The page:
How to Achieve Froggy Pose in Newborn Photography
In this blog tutorial I will do my best to word the froggy posing and compositing process in the least confusing way (lol). The image shown is not a typical froggy pose. This little guy’s arm fell down during posing, and I actually loved it, so we went with it and this was the end result! It’s a “manly” froggy pose, I suppose, but posing and compositing are the same regardless of one hand under chin or both hands.
Set baby on his/her butt, like you as an adult would sit up, with their legs out in front of them. Have a large posing bean under their feet. While I’m doing this, I usually am getting their hands into place under their chin. Sometimes it’s easier to let them make fists, their natural instinct, and then fix hands after step two.
Lean baby forward onto hands. If you didn’t fix hands and fingers during step one, or if baby startles, now is the time to do it! Grab baby’s pads of his or her feet and pull them up to their elbow. This keeps their arms in place. Sometimes you have to repeat this step multiple times until it looks right to you. Note: If baby’s arms are apart and their wrists are not touching, grab the wrists with your left hand and pull up on baby’s face (take their head weight off of their hands) with your right hand and close the gap. When you put baby’s face back to rest on his/her hands, the weight of their head will keep the wrists together!
Once you have baby positioned right, now is the time to have your assistant, or even a parent help you spot for the composite. I personally don’t trust my reflexes enough to stop a baby from injuring itself. I’m more focused on the shot, angles, and focusing/ holding my camera that I personally will not spot my own froggy. Some people spot their own froggy and there is nothing wrong with that if that’s what you plan to do. I just don’t.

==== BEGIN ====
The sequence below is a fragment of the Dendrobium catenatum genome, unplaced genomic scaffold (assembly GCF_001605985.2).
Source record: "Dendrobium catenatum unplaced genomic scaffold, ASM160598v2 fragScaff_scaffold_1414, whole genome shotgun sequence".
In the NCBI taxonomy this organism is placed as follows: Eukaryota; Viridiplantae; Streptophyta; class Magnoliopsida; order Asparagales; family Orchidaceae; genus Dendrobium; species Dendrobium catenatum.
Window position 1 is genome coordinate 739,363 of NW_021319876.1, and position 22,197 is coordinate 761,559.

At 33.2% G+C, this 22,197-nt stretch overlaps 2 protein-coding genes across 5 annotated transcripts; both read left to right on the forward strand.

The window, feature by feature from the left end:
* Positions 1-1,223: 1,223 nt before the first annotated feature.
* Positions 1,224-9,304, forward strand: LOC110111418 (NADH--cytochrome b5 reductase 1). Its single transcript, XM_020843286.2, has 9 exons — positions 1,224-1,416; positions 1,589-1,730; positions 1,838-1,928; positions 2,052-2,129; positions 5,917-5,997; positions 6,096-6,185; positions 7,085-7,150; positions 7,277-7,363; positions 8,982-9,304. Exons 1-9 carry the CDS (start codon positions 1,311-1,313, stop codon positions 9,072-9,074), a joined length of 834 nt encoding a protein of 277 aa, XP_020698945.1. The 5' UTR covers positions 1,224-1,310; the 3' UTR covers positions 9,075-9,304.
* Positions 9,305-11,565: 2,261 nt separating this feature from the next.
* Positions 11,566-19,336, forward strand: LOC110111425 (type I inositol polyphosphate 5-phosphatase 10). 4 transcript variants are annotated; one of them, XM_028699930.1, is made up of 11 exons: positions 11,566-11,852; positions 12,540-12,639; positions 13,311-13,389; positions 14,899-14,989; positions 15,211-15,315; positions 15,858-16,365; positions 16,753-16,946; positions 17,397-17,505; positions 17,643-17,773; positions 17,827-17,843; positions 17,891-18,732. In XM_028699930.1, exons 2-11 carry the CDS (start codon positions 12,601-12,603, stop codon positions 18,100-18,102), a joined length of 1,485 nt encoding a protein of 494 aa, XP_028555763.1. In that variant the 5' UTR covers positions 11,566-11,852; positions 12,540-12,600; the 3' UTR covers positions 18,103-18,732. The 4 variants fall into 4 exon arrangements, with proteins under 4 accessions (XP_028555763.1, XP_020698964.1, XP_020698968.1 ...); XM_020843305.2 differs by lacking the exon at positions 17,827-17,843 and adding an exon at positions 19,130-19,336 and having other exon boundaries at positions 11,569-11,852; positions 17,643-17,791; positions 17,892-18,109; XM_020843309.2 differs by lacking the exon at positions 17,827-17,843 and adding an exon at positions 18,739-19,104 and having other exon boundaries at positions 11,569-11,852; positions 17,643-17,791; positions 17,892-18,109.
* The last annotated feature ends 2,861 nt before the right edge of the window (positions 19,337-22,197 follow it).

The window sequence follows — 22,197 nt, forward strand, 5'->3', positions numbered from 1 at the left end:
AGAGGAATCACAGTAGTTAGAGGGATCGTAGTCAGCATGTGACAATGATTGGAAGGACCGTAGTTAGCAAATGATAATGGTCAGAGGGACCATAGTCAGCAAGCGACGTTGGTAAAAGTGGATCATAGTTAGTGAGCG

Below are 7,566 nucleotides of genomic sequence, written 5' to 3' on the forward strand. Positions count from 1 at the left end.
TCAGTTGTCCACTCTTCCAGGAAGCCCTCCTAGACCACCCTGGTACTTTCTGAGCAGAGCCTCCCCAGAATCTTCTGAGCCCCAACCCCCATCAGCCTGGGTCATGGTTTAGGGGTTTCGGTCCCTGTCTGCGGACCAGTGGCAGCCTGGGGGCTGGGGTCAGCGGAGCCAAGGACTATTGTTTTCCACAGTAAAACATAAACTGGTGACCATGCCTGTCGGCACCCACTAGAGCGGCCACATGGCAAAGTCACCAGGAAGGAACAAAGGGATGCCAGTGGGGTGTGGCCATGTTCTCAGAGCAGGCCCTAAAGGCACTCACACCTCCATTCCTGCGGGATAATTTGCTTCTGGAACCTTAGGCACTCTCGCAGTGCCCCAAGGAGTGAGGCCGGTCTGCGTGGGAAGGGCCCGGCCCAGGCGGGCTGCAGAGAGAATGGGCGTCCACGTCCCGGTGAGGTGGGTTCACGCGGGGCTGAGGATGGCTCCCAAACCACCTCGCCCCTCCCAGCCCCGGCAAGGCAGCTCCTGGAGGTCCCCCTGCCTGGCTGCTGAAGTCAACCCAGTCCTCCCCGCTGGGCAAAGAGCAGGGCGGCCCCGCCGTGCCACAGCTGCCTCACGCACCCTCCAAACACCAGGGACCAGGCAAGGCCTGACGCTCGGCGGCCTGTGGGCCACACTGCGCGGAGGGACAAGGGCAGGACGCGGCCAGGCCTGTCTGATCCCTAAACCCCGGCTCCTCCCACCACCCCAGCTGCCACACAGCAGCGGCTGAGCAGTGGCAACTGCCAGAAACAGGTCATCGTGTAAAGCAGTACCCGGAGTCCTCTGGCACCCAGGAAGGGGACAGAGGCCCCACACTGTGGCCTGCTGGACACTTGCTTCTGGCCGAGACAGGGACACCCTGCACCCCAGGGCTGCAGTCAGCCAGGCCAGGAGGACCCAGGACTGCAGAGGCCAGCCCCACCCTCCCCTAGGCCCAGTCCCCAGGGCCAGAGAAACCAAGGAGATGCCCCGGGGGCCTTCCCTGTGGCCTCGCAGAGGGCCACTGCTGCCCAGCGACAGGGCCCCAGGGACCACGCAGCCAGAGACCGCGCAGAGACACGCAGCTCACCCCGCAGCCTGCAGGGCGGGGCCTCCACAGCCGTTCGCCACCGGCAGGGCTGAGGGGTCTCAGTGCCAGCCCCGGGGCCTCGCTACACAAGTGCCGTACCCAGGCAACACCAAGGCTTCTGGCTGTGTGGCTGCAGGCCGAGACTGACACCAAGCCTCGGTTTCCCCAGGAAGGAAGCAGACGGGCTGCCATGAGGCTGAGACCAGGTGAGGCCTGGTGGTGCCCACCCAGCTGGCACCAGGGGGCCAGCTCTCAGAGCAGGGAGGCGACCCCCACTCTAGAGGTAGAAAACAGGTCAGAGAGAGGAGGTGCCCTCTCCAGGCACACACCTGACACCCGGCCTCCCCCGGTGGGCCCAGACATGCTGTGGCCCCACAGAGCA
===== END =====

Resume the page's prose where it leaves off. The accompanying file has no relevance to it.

Take one photo of the bottom half of baby’s body. Have your assistant or parent switch hands to the bottom half of baby’s body, careful to move the pose as little as possible. This makes compositing so much easier. I repeat this step to get one forward facing composite and one backlit composite.
-Compositing in Photoshop-
Here I’ll show you how I composited one of the froggy shots from Brady’s newborn session! (Zoom in with your fingers if you don’t know where these tools are!)
Step one: Select lasso tool
Step two: Create new background layer
Step three: Lasso area that you want to composite and drag it to other photo.
You will see this on your second photo if done correctly.
Step four: Turn down layer opacity
Step five: Hold down “Ctrl” and “T” at the same time to transform the layer. It is IMPERATIVE that you hold down the shift button while adjusting the layer so you do not distort your subject. Line it up as close as you can to the original image. You can make the layer larger or smaller, tilt it, etc. to get the closest match to your compositing image.
Step six: Erase the parts of the composite that don’t match. Be sure to zoom in closely on fingers, toes, and ears to ensure there aren’t duplicates. Paint or clone the edges of your photo if needed.
Step seven: Apply any actions or hand edits that you do to your other photos.